Science Debate 2008 has asked Senators Barack Obama and John McCain to answer 14 top science questions facing America today. The theory is that we are living in a science dominated world and we should know where the candidates stand on science issues – a topic not usually covered by the press. Obama sent in his answers a couple of weeks ago and McCain’s appeared today. A side-by-side comparison of the candidate’s replies can be found here.
However, perhaps a set of prepared responses to a set of prepared questions is not the most telling way to judge a candidate’s stance on science issues – or any other issue for that matter. Don’t get me wrong, I’m glad the folks at Science Debate 2008 have set up the questionnaire and am pleased that both candidates took it seriously enough to provide answers. But, perhaps the most telling glimpse into a candidate’s views on a subject can be obtained when that subject comes up during a live interview. Here’s what John McCain had to say today when speaking to the Associated Press and Florida newspapers:
“That’s nearly a million every day, every working day he’s been in Congress,” McCain said. “And when you look at some of the planetariums and other foolishness that he asked for, he shouldn’t be saying anything about Governor Palin.”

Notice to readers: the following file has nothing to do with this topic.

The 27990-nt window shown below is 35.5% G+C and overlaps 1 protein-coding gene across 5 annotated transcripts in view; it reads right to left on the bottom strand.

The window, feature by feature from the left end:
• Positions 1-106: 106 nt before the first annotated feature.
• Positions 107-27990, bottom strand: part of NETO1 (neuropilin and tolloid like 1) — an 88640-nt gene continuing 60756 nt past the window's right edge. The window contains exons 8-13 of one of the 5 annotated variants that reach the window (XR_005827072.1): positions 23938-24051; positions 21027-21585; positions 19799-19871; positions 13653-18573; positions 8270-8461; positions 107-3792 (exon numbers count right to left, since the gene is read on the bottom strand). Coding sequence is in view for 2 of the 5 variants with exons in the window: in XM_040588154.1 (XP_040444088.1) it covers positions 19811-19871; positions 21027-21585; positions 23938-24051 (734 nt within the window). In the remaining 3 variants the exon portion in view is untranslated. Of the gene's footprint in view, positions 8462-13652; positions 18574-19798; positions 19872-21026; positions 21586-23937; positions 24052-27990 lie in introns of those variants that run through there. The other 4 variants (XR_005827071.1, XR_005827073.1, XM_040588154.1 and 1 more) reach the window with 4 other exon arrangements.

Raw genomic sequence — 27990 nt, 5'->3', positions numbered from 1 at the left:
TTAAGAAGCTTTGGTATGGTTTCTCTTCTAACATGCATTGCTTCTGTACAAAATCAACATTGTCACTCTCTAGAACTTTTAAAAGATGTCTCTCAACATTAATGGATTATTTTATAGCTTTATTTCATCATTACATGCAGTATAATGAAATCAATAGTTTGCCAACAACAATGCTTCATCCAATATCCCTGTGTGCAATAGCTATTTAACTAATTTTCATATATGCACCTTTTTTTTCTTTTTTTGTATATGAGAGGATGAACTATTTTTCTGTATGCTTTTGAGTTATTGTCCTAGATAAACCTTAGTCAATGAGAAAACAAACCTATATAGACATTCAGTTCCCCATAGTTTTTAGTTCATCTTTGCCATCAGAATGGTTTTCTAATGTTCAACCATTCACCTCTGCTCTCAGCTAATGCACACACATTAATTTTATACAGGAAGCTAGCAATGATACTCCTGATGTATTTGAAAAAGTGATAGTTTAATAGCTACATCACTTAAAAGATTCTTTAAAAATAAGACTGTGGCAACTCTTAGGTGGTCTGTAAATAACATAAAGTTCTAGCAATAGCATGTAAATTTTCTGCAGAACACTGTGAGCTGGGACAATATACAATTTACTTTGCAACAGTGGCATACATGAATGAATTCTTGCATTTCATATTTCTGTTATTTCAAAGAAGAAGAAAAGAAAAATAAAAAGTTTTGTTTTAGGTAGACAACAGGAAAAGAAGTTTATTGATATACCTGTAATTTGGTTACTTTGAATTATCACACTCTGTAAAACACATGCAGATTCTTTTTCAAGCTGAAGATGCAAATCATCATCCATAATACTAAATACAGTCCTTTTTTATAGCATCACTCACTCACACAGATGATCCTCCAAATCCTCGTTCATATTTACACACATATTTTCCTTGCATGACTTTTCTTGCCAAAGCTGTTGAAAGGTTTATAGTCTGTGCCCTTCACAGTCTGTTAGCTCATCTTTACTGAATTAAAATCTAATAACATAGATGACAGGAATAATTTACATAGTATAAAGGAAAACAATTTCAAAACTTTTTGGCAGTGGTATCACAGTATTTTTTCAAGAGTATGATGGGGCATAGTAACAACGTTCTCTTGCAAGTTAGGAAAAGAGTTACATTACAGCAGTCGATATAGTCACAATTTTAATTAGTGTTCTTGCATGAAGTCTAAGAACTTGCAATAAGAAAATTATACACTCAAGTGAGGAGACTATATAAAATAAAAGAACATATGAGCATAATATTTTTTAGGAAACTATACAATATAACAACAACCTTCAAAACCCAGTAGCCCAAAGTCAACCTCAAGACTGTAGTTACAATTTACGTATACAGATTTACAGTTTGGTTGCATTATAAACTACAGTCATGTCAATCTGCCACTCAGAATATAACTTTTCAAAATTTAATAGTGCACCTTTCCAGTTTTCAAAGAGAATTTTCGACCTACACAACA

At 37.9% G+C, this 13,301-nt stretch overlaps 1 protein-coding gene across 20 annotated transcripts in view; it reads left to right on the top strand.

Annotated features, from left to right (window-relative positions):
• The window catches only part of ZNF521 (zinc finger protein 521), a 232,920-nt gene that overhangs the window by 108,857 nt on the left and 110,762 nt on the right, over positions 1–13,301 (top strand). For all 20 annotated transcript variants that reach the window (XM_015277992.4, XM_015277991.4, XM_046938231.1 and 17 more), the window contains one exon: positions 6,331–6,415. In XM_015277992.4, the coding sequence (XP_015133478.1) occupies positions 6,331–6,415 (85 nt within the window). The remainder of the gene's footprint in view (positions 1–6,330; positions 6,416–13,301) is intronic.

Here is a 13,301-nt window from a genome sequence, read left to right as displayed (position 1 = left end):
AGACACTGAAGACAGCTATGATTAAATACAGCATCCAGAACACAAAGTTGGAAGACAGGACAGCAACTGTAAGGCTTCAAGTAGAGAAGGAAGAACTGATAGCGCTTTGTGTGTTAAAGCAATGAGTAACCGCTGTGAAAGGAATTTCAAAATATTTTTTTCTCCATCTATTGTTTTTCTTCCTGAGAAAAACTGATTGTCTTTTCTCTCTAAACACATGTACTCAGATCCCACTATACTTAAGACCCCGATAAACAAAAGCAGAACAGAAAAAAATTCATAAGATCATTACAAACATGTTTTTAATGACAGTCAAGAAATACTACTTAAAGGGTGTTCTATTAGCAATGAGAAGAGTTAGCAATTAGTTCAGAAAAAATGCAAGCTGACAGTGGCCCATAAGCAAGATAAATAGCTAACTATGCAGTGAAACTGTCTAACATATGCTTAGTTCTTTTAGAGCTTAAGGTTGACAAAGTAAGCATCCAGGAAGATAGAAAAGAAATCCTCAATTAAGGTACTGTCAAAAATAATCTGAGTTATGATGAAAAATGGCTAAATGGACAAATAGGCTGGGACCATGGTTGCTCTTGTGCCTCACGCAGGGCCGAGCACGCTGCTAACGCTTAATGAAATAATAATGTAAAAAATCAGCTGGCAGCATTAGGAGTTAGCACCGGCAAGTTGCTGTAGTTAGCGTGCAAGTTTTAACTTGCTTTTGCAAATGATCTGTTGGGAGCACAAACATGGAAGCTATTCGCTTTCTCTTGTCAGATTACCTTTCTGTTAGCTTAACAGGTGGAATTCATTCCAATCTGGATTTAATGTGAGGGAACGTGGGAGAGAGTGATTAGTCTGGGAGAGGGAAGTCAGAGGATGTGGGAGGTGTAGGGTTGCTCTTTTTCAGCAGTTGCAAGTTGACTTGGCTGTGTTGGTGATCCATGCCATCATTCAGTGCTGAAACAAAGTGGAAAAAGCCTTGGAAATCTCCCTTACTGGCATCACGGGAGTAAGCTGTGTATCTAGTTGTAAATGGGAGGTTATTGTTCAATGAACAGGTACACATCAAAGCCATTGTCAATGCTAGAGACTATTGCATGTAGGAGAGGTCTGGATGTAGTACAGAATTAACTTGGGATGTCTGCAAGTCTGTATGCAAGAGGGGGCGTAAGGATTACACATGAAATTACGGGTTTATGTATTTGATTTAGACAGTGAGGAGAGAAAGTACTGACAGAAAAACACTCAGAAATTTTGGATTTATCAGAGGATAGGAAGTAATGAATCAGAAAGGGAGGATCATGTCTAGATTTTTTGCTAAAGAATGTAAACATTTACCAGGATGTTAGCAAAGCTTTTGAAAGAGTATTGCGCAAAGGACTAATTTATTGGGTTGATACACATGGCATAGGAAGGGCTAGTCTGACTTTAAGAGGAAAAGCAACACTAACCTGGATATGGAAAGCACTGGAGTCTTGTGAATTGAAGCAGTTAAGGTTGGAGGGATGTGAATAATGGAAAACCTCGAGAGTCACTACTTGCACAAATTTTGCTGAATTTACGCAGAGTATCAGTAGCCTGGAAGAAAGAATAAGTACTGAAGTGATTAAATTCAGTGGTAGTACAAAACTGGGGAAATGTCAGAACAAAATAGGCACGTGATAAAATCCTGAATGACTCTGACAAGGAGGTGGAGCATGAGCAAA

This was a comment about Obama’s earmark requests in response to queries about the earmarks Governor Palin has requested for Alaska. Quite frankly, I am left speechless at the phrase: “planetariums and other foolishness.” Perhaps I’m biased, but I never thought of planetariums as being foolish.
So, I did some checking on the internet. This is one of the great things about this election – the actual facts can be checked by anyone on the web. Here is the text from Obama’s FY08 funding request:
Adler Planetarium, to support replacement of its projector and related equipment, $3,000,000 :
One of its most popular attractions and teaching tools at the Adler Planetarium is the Sky Theater. The projection equipment in this theater is 40 years old, and is no longer supported with parts or service by the manufacturer. It has begun to fail, leaving the theater dark and groups of school students and other interested museum-goers without this very valuable and exciting learning experience.
Sorry, but replacing 40 year old equipment at one of the leading science education facilities in this country (the Adler Planetarium is located in downtown Chicago and is the oldest planetarium in the Western Hemisphere in existence today) is one of the best investments in the future that I can think of. I’ve always equated planetariums with science education – an area where the US seems to be lacking. In fact, the state-funded university where I was an undergraduate had one and its projection equipment was less than 40 years old. In fact, when I was in the 4th grade, my class took a field trip to the McDonnell Planetarium in Forest Park. It was one of the coolest things I did in grade school (well, that and the trip to see the Egyptian mummies) and I remember it to this day.
I wonder what Senator McCain would say if Senator Obama had supported funding for a hockey arena instead.